By Alyson Fixter New Statesman editor John Kampfner is planning a major redesign at the left-leaning weekly, saying the magazine’s look must change if it is to meet his ambitious plans to extend the reach of the title.
Putting the recent success of political opposition The Spectator in his sights, Kampfner said he was determined to improve newsstand visibility, raise the magazine’s profile and break through an “old-fashioned” stereotype of left-wing magazines as lacking in humour.
Following Martin Bright’s controversial exclusive on “extraordinary rendition”
of terrorism suspects, and the addition of new commentators to the roster, Kampfner said: “I believe people appreciate the stories we’re breaking and the questions we’re asking – and the design should now fit in with the journalism, not the other way round.
“It’s got to the point now where people are calling us on a Wednesday afternoon and saying ‘What have you got?’, which is very, very nice.
“The magazine was always a lot more humorous and interesting than people perceived it to be, and we need to make a lot more noise so we encourage people who normally wouldn’t to pick it up and try it.”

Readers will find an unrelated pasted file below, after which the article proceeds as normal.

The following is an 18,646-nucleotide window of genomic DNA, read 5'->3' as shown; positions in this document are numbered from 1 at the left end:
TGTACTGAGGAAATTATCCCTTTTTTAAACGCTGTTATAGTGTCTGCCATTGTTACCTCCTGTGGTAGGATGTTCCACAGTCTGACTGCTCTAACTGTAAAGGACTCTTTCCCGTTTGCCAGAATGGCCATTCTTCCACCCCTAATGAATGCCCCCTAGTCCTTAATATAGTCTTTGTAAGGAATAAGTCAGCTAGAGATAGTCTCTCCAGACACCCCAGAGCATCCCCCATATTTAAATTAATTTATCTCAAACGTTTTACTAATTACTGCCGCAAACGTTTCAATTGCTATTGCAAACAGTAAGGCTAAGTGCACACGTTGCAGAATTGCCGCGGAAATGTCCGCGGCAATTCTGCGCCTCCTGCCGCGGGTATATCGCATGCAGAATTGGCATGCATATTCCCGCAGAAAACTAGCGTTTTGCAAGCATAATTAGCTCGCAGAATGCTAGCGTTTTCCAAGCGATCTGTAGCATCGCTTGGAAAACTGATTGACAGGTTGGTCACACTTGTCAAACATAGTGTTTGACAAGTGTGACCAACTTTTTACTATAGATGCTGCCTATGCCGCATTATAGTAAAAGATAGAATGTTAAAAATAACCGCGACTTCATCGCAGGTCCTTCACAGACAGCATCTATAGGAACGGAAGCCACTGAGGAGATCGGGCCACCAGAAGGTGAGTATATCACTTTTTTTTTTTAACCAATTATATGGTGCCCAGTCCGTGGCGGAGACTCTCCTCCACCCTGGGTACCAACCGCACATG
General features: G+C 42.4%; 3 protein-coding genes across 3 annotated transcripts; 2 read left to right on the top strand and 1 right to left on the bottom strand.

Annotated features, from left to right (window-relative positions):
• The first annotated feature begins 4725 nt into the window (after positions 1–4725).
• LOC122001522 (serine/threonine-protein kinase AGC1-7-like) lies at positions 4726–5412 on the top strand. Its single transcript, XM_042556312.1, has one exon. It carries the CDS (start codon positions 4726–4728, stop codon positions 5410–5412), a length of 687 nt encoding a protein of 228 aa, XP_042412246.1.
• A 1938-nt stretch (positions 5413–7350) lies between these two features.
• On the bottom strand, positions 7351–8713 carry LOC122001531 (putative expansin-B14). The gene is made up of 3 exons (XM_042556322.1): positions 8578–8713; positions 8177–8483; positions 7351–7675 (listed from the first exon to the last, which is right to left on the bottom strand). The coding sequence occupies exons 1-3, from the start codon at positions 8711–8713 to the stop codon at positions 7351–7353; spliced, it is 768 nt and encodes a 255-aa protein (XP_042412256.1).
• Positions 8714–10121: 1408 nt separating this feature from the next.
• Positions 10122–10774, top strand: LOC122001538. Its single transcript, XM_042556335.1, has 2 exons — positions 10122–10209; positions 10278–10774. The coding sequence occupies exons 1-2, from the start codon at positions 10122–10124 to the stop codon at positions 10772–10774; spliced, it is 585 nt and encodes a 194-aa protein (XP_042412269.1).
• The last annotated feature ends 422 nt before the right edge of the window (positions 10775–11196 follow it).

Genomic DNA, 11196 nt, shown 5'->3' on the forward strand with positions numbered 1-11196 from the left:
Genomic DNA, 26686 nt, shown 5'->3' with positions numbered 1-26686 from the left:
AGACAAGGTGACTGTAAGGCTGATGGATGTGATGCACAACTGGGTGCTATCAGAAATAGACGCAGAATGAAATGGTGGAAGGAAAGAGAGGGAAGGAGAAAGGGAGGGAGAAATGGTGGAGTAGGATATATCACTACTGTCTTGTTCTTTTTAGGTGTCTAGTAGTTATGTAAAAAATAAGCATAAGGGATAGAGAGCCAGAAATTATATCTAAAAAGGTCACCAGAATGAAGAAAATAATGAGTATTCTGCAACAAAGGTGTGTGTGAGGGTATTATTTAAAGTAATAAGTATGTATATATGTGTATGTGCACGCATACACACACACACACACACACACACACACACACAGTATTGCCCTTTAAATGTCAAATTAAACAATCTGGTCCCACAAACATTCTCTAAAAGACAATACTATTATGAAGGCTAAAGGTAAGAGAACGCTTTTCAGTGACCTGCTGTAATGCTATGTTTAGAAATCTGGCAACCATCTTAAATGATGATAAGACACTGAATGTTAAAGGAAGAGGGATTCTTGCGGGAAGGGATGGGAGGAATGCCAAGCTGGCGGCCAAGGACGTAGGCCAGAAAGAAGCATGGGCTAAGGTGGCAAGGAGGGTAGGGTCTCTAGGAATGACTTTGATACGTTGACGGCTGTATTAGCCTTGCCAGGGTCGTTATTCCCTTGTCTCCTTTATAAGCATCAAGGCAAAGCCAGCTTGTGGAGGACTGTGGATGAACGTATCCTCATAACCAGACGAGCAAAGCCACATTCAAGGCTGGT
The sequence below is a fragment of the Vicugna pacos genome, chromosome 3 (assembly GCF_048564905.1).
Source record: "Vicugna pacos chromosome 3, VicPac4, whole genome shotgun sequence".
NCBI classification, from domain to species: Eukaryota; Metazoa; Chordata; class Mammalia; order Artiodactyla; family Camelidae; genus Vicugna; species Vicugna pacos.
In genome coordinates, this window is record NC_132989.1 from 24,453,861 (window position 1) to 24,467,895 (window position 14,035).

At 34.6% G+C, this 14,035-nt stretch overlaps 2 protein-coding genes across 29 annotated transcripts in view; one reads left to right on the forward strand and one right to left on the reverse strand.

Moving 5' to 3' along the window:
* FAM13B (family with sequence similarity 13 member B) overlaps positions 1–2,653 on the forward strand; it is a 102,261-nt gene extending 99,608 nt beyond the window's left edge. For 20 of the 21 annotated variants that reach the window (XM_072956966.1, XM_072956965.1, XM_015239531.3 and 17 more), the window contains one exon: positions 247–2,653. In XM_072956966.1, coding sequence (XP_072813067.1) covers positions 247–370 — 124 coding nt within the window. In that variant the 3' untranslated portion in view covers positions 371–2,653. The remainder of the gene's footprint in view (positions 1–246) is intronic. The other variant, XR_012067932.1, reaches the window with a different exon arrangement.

Kampfner took over as editor of the magazine last May, whose circulation has been falling slowly since 2003. He retained previous editor Peter Wilby as a media columnist.
He told Press Gazette a team of in-house and outside designers would produce new typefaces, cover and masthead over the coming months. The magazine has already changed its press times to allow more copies of the title to hit newsstands on Thursday. Kampfner said his goal was for the magazine to be displayed on newsagents’ counters.
“On the day I took over as editor, my wife went into a newsagent on Westbourne Grove, where you might expect to see plenty of newspaper editors popping in,” he said.
“In no particular order, she saw Private Eye, The Economist, The Spectator and Time Out laid out on the counter.
“She said she’d like a copy of the New Statesman and the newsagent said: ‘On the bottom shelf on the left.’ She rang me and said: ‘That’s your challenge.’
“There’s also this misconception that you can’t be left-wing and have a sense of humour. It’s just not true – Rory Bremner’s column, which is going from strength to strength, is an example of how you can be passionate and funny about an issue.”